Good thinking - thanks, Brown Eyes!

   "Anyone?  Anyone?"

      From one of my Famous Marines,  Herb Hice of MI, who served in the Pacific Theater during WWII -  11/23/07 - "Dear Carol / Dimples, Thanksgiving":

What does Thanksgiving really mean? The memories start to flow, Back to that traditional meal ...Served so long ago.

The table that was set in love...With food the Pilgrims raised. The Indians joined them at the feast, Their voices filled with praise.

They praised the Lord and thanked Him For each blessing, one by one, Then ate the meal provided, Thankful for what He'd done.

And so, as we remember, And reflect on memories past, We need to look again to God, With faith and hope that lasts.

For each day's a new beginning As down the road of life we trod, And we can go our separate ways, Or walk the path with God.

Every day should be for us ... A new Thanksgiving Day, And we should praise and thank Him, As we bow our heads to pray.

For we are really, truly blessed ... That God gave His only Son To be the Way, the Truth, the Light, So that His will be done.

Therefore, when we celebrate...A traditional Thanksgiving Day, We're praising God and thanking Him ...For showing us the way.

~ Helen Strayer © 1995

   Thank you for that pretty reminder verse, Herbie Darlin'!


The NNHS Class of 1958 Holiday Gathering will be held Tuesday, December 11, 2007 at 6:00 PM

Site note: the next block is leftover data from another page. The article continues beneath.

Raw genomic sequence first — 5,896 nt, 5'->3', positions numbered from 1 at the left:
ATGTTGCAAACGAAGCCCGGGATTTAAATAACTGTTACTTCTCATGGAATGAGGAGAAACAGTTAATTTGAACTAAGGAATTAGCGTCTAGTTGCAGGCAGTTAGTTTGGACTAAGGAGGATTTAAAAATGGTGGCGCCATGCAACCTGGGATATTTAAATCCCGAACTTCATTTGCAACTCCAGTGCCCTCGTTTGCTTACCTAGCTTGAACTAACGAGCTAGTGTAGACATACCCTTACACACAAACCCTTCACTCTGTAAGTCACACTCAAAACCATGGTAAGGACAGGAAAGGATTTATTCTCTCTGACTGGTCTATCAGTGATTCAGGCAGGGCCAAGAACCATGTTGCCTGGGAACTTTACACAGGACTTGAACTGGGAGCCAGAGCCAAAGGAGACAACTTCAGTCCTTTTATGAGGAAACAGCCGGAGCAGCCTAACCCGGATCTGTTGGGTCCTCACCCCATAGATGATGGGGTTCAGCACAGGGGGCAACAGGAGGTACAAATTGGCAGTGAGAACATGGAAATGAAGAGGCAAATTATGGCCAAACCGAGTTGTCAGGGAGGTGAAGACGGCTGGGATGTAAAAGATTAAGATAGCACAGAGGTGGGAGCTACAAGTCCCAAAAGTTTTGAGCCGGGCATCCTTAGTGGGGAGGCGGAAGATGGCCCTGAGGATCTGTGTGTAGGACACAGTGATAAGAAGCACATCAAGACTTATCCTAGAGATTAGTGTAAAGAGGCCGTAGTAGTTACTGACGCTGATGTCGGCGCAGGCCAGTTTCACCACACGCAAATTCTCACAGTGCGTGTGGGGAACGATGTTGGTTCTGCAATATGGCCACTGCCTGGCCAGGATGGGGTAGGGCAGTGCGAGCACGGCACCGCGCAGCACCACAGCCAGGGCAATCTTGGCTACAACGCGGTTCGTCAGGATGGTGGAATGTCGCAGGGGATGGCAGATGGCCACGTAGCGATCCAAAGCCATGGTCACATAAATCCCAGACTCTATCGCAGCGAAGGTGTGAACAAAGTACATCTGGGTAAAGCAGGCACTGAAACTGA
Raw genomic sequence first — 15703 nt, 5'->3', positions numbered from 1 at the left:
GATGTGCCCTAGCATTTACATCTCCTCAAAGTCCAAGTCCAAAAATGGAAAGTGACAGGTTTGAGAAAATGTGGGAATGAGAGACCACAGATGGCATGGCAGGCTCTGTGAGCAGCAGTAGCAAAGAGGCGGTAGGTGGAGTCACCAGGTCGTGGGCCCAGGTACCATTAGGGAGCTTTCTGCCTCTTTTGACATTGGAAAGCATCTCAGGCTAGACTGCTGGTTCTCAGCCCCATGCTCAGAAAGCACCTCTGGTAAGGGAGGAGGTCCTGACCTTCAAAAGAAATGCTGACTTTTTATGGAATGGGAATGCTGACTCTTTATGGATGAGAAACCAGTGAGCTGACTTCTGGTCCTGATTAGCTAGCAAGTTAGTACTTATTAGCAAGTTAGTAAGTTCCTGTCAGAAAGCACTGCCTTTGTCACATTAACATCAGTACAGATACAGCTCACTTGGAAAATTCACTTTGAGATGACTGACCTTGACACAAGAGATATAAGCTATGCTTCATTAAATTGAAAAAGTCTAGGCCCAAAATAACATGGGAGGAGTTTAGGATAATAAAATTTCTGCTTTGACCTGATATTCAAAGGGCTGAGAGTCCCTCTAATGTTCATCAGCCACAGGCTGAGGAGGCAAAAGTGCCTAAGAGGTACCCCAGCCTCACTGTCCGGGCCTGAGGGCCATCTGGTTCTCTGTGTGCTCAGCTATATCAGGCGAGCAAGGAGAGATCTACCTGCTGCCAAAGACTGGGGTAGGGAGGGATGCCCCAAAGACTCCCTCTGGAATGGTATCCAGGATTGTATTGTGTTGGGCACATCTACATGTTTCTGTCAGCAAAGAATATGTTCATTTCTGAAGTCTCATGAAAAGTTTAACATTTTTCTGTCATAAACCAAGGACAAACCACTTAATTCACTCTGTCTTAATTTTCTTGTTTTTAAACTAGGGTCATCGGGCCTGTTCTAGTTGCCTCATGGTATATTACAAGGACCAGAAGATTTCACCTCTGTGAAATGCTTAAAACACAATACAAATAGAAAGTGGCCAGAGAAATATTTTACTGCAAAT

(Dinner at 7:00 PM) at Mike's Place, An Irish Pub, (757-599-5500) 458 Warwick Village Shopping Center, (
Hilton Village,
across from the Cedar Lane entrance to the
Mariners' Museum
), Newport News, VA 23601-3240.

The NNHS Class of 1957 Holiday Party will be held Wednesday, December 12, 2007 at 6:00 PM
Angelo's (Route 17), Newport News, VA.


1. Thursday, December 6, 2007, 11:00 AM - Class of 1955 Lunch Bunch - Angelo's Steak and Pancake Restaurant on J. Clyde Morris Boulevard - OPEN TO ALL WITH FRIENDS IN CLASS OF 1955

2. Tuesday, December 11, 2007, 6:00 PM - Class of 1958 Holiday Party - Mike O'Neal's (Warwick Village Shopping Center, Hilton Village, across from the Cedar Lane entrance to the Mariners' Museum) - NNHS CLASS OF 1958 

3. Wednesday, December 12, 2007, 6:00 PM - Class of 1957 Holiday Party - Angelo's (Route 17) - NNHS CLASS OF 1957 

4. Friday and Saturday, May 16 - 17, 2008 - NNHS CLASS OF 1958

   Y'all take care of each other!  TYPHOONS FOREVER!  We'll Always Have Buckroe!

                          Love to all, Carol 





Carol Buckley Harty
219 Four Ply Lane
Fayetteville, NC 29311-9305

I Won't Last a Day Without You


Day after day, I must face a world of strangers
Where I don't belong, I'm not that strong
It's nice to know that there's someone I can turn to